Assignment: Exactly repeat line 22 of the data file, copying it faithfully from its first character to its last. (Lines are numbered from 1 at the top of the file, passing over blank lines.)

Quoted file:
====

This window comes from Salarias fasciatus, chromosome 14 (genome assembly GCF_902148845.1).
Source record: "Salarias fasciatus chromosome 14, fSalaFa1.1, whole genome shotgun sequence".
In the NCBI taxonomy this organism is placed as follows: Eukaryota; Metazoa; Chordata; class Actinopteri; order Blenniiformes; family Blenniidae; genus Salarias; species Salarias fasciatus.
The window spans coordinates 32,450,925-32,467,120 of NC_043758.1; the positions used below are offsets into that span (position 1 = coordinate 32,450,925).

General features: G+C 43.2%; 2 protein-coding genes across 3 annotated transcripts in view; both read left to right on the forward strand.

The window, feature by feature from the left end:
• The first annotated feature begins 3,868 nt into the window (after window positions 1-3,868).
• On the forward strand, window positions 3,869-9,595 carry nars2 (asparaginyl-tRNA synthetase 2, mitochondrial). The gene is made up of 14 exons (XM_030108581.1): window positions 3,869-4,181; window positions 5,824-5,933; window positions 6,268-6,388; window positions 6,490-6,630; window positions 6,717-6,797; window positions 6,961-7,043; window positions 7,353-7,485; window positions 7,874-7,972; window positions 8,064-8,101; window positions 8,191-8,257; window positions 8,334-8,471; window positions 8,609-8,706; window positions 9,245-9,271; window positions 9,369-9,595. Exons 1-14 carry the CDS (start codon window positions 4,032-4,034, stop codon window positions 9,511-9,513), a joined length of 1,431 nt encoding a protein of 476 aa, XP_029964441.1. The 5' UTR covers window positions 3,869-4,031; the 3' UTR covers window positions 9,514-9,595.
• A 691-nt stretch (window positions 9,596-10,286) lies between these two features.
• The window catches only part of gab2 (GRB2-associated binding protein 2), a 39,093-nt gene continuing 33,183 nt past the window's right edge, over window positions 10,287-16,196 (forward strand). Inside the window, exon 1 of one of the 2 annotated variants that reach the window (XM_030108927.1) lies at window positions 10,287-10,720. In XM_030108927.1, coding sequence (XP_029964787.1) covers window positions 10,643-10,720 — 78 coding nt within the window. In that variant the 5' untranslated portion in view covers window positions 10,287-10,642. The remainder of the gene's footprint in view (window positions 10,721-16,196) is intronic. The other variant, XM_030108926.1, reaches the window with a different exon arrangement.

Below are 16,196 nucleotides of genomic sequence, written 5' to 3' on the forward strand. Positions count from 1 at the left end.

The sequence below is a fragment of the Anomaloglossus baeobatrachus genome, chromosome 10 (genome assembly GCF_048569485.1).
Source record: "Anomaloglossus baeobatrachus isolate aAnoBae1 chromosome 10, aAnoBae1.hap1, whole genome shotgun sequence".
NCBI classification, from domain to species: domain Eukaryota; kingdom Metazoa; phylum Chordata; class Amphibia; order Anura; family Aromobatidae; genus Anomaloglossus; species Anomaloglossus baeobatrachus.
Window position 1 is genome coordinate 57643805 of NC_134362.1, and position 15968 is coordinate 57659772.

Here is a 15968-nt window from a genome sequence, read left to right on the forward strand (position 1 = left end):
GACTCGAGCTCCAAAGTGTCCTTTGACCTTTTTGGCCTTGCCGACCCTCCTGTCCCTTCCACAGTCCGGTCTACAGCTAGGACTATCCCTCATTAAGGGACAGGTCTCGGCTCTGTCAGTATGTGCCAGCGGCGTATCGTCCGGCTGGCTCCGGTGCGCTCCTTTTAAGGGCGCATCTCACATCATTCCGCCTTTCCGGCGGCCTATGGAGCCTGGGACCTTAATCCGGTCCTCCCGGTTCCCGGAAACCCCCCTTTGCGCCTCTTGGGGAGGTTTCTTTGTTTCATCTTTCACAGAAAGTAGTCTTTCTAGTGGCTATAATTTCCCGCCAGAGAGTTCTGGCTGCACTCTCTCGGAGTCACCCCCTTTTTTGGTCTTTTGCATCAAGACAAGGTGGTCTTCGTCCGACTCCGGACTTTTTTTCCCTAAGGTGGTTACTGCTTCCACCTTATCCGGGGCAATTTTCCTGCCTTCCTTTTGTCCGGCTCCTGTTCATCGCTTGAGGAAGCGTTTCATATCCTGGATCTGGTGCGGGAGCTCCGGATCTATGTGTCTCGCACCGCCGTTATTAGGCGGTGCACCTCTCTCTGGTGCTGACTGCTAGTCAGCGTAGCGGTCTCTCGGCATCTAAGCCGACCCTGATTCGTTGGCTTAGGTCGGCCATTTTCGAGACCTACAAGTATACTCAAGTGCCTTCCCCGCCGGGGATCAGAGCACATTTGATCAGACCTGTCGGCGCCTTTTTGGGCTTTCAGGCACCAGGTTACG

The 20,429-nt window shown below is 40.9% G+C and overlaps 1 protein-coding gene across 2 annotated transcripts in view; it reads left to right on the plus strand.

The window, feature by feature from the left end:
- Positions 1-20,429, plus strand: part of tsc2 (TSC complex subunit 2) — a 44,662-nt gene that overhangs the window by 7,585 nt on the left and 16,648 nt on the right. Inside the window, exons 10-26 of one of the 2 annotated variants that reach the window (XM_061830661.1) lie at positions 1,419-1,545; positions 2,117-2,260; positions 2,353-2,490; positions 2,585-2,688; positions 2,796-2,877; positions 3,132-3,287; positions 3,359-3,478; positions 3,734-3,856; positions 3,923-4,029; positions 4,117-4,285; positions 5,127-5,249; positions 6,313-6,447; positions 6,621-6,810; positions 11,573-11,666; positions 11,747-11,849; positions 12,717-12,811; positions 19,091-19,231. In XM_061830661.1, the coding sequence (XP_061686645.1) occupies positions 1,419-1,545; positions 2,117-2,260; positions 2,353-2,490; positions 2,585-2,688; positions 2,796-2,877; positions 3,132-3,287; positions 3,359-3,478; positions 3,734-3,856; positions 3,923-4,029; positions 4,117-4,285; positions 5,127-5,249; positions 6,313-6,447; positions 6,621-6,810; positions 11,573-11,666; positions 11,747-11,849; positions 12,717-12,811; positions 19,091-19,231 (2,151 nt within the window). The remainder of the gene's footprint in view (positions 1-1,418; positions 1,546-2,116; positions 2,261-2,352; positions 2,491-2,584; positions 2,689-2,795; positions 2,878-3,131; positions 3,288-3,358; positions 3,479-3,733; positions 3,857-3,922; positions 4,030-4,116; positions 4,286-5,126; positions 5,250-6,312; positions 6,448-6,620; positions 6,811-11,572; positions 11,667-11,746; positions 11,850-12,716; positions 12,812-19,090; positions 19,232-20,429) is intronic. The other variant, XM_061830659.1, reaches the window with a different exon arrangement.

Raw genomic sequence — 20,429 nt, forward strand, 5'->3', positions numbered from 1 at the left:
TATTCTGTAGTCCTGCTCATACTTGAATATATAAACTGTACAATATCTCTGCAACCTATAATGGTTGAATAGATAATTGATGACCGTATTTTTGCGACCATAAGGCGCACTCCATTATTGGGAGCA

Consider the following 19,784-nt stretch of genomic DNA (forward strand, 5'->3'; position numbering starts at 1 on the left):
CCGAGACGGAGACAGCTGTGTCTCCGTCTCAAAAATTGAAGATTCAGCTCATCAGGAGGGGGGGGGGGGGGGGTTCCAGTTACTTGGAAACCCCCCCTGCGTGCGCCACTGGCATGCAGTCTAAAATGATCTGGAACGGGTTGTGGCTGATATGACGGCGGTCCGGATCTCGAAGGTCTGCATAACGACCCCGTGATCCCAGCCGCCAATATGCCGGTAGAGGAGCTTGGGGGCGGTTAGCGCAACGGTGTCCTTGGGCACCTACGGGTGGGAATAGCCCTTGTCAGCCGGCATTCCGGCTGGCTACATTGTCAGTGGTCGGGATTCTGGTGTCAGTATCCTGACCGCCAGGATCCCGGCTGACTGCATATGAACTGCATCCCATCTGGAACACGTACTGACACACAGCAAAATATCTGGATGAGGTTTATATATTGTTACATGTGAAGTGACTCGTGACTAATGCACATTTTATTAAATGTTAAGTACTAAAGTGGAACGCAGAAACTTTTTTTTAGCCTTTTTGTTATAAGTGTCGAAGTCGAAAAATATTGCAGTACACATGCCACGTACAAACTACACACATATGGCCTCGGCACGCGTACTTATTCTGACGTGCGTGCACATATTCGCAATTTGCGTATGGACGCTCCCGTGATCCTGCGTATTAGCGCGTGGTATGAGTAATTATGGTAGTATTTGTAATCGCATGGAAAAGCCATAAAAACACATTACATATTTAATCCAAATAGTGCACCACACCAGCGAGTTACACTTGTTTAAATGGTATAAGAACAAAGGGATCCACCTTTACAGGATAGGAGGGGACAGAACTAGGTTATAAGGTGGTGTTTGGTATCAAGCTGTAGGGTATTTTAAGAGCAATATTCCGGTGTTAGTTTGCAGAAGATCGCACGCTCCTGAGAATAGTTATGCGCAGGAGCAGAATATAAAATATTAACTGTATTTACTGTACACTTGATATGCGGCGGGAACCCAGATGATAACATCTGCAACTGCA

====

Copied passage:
TATTCTGTAGTCCTGCTCATACTTGAATATATAAACTGTACAATATCTCTGCAACCTATAATGGTTGAATAGATAATTGATGACCGTATTTTTGCGACCATAAGGCGCACTCCATTATTGGGAGCA